Salary AND Entitled to Overtime
There are a number of reasons why people file cases under the Fair Labor Standards Act (“FLSA”) and a number of reasons why people don’t file cases under the FLSA. The major reason that people don’t file cases is simply lack of knowledge. Most people don’t know their rights. Sometimes they are told something wrong (often by a manager of HR who may or may not even know that they are misclassifying someone---but more on that later). This makes sense---they are not lawyers. And nor are you.
You work hard, you do your job, and then you go home. It turns out that experienced employment lawyers are rarely surprised that when someone comes to them and they have a valid claim under the FLSA. By that time, someone (usually a co-worker) or something (often the internet) has informed them that they are entitled to overtime pay. This usually comes about because the employee is fed up with working well over 40 hours. Many of my clients through the years have worked 50, 60 and even 70+ hours a week. Fortunately, I have been able to help a large number of people receive overtime pay. Unfortunately, thousands of workers are entitled to overtime pay but simply don’t know it for one reason: they think that there are not entitled to overtime pay because they receive a salary. Here is something they should know:You Can Receive a “Salary” and Still Be Entitled to Overtime Pay
There are so many people who think that simply because they receive a salary they are not entitled to overtime. At first glance, this makes sense. Hourly paid employees are entitled to overtime pay and salaried employees are not. Right?Nope! Simply because you receive a “salary” it does not mean that you are not entitled to overtime.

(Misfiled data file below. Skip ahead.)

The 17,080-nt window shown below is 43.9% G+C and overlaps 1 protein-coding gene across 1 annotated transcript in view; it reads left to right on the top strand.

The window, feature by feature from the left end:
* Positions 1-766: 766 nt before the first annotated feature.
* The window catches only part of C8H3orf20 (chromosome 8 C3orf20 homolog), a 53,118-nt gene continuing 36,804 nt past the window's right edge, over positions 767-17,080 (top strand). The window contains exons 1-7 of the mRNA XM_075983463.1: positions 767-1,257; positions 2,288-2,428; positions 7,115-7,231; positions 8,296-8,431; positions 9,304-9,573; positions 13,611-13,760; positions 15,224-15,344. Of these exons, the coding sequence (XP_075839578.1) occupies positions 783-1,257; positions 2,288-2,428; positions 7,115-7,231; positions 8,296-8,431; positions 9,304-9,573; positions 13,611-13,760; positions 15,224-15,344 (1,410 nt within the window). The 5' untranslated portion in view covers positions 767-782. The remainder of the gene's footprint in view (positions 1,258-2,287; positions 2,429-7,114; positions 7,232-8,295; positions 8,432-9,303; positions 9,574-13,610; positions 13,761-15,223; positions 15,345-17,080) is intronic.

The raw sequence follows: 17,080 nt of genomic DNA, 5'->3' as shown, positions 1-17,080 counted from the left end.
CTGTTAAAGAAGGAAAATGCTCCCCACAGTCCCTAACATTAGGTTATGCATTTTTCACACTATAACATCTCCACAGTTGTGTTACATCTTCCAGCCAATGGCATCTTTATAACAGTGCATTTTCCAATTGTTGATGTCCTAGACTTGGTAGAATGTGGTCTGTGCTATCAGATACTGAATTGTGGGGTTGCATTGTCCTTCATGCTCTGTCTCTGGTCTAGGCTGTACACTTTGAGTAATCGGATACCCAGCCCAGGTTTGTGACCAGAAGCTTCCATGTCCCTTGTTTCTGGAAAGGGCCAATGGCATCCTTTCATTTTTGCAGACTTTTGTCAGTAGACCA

The term salary is a term that is defined under the FLSA. Because you are a paid weekly amount, it does not necessarily mean that it is a “salary” for FLSA purposes. Similarly, because you make a salary of $30,000 (or even $50,000, $70,000 or more) it does necessarily mean that you are not entitled to overtime pay.
A large number of cases revolve around one word: DUTY. In order for an employee to be exempt from the FLSA’s overtime requirements, the employee must meet a “duties” requirement under the FLSA. In order to determine if the duties you perform at work will allow you to be exempt or non-exempt under the FLSA, it is in your best interest to talk with an experienced employment lawyer. A careful investigation of your job duties will lead an employment lawyer to a well-reasoned opinion as to whether you are entitled to overtime pay. Of course, your employer’s employment attorney will often say something very different.
When attorneys argue about whether an employees duties entitle them to overtime or not, it is considered a “misclassification” cases. Major companies are prone to misclassification. Some of the fields where this tends to happen most include the following jobs that employers often wrongly fail to pay overtime:
- Assistant Managers
- Computer and IT employees
- Field Service Engineers
- Call Center Employees
- Administrative Assistants
If you are paid a salary, work more than 40 hours per week and think you might be entitled to overtime, contact Robb Bigelow at Bigelow Legal and let an experienced employment lawyer help you.